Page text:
This is not very helpful for people who do not know whether they have a cervix. In this case, we can use a gender additive strategy:

Everyone with a cervix (most women and trans men, and many genderqueer and other non-binary people) between the ages of 25 and 64 should go for regular cervical screening.

We could also add:

Talk to your GP if you are unsure whether this applies to you.

We can also consider targeted communication, for example, producing a leaflet addressed to women as well as one addressed to trans men, and many genderqueer and other non-binary people.

More than words: inadequate research

In some cases, trying to make language inclusive shows up bigger issues.

Consider the Australian Government Department of Health’s statement about the COVID-19 risks during pregnancy, discussed here:

Pregnant women with COVID-19 have a higher risk of certain complications compared to non-pregnant women with COVID-19 of the same age…

The message ignores the existence of pregnant people who are not women (pregnant trans men and non-binary people). It is not clear whether the advice applies to them. The Department of Health later changed the wording to a gender-neutral message:

Pregnant people with COVID-19 have a higher risk of certain complications compared to non-pregnant people with COVID-19 of the same age…

This is more inclusive. But it doesn’t mean the same thing as the first statement. We are now comparing pregnant people to non-pregnant people rather than non-pregnant women. It’s unclear whether the original data includes all pregnant people, or just cisgender women. Often research isn’t carried out or reported in ways sensitive to the gender diversity of pregnant people.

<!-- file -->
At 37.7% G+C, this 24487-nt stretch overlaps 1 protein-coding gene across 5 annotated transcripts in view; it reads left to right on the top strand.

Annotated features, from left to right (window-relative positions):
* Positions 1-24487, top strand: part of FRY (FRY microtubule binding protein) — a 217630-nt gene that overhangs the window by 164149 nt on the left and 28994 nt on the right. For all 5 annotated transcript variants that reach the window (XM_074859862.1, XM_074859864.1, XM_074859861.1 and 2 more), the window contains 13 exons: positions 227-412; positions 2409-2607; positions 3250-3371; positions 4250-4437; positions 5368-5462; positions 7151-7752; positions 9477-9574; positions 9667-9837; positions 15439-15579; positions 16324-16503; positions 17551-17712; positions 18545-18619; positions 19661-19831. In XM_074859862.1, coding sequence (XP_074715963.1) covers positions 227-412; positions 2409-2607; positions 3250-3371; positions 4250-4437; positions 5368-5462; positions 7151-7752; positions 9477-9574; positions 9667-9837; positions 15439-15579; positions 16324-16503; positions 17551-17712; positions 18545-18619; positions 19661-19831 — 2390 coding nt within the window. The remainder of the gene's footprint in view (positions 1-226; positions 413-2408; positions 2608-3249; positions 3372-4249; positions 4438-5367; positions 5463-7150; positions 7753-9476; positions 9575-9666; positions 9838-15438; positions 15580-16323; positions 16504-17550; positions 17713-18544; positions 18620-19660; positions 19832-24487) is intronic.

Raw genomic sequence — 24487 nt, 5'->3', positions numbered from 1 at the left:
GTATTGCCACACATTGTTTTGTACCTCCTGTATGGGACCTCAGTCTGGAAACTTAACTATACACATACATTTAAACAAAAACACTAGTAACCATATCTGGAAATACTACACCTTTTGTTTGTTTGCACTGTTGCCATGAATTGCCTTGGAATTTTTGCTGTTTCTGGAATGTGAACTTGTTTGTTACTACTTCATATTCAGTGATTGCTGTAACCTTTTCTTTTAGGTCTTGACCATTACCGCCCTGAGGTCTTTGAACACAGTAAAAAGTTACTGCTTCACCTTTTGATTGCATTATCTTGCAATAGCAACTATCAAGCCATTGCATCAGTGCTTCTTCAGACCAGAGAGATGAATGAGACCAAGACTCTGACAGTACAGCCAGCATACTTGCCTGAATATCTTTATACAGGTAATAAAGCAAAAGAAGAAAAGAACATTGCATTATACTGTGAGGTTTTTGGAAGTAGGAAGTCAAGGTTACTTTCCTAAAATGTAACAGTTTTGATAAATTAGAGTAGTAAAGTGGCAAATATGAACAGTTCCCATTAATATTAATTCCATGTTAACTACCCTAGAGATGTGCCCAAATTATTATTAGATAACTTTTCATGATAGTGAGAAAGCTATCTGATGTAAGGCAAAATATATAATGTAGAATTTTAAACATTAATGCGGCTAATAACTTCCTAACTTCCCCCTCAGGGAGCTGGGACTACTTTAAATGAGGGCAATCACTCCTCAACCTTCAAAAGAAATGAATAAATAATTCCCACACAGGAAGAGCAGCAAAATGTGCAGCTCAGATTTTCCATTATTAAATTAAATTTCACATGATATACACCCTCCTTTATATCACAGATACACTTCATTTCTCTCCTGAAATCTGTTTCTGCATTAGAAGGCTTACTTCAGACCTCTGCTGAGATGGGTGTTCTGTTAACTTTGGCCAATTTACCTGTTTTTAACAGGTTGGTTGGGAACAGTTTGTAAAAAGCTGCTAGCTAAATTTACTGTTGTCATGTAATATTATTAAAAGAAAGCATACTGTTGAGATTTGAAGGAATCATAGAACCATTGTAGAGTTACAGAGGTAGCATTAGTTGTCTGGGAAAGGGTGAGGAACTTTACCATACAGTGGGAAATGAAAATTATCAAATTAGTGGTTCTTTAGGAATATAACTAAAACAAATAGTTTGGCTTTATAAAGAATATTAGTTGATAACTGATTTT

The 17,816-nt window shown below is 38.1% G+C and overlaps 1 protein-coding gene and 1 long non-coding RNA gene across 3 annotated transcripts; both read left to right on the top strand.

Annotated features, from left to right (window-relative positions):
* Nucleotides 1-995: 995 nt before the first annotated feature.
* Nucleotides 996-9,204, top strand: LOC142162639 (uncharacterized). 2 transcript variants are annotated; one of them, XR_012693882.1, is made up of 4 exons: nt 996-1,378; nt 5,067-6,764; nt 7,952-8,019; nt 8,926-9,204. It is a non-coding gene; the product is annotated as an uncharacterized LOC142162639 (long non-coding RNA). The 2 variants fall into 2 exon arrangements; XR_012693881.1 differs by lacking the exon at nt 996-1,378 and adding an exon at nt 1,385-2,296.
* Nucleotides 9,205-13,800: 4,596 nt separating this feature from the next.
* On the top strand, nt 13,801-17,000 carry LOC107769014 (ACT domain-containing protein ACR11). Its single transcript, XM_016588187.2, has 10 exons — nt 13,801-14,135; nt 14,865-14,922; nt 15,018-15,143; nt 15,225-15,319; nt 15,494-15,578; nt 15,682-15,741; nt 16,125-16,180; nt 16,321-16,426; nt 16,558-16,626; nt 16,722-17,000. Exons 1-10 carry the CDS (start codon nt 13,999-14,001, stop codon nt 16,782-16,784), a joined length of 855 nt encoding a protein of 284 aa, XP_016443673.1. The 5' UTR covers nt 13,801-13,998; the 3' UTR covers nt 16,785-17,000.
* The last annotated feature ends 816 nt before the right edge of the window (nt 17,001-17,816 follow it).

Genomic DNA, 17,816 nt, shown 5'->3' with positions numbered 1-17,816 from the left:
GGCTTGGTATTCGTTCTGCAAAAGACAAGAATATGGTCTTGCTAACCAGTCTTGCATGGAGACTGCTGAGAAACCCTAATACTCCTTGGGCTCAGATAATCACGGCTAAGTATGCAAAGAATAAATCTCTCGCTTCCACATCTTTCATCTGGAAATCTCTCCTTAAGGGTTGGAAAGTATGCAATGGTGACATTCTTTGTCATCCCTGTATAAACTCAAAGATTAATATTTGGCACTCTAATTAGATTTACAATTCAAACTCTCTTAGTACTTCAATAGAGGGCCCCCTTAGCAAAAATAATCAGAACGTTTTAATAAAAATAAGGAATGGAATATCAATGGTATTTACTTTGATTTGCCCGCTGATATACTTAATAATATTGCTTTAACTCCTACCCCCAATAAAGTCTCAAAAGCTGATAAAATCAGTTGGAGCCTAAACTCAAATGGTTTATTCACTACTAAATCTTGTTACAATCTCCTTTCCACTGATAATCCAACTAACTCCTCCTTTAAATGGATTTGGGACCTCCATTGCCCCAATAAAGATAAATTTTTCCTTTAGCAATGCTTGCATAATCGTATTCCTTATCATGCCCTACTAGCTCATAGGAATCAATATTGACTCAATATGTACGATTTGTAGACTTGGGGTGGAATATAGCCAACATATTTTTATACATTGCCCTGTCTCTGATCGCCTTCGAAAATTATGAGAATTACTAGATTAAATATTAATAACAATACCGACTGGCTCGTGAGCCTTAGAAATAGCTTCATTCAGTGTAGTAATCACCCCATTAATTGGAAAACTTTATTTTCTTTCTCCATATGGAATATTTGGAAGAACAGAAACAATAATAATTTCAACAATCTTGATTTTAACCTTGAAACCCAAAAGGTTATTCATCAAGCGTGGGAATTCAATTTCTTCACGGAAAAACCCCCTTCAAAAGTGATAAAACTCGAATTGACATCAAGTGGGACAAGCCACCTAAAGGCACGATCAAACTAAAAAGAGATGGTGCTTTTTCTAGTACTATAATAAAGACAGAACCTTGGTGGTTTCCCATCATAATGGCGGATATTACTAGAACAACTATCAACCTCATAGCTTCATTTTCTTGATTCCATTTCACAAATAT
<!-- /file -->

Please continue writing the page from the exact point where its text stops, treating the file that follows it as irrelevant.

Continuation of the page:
This doesn’t mean that we should give up on gender inclusive language. Instead, we have to make sure we use it accurately. We also need to communicate clearly where there are data gaps because of a lack of research on trans pregnancy and birth.

Some people are worried about attempts to make language inclusive. They say that inclusive language may be:

  • Difficult to understand especially for members of vulnerable groups
  • Dehumanising, reducing women to their body parts
  • Inaccurate or imprecise

If we are careful to use the right strategy for the situation we are in, then we can avoid many of the common concerns about inclusive language. None of the examples described above are difficult to understand or dehumanising.

Inaccuracies can arise if care is not taken, but this applies to the use of “pregnant women”, a term which excludes trans and non-binary people, also. Attention to inclusive language can show where more precision in research and information is needed.

The Conversation

Fiona Woollard was part of the Better Understanding the Metaphysics of Pregnancy (BUMP) project funded by European Research Council. She has also received funding from the Arts and Humanities Research Council; the Economic and Social Research Council (through the University of Southampton ESRC Impact Acceleration Account); the Southampton Ethics Centre and the Mind Association. She is an ordinary member of the Labour Party as a private citizen.

Jules Holroyd and Matthew Cull do not work for, consult, own shares in or receive funding from any company or organisation that would benefit from this article, and have disclosed no relevant affiliations beyond their academic appointment.

/Courtesy of The Conversation. View in full here.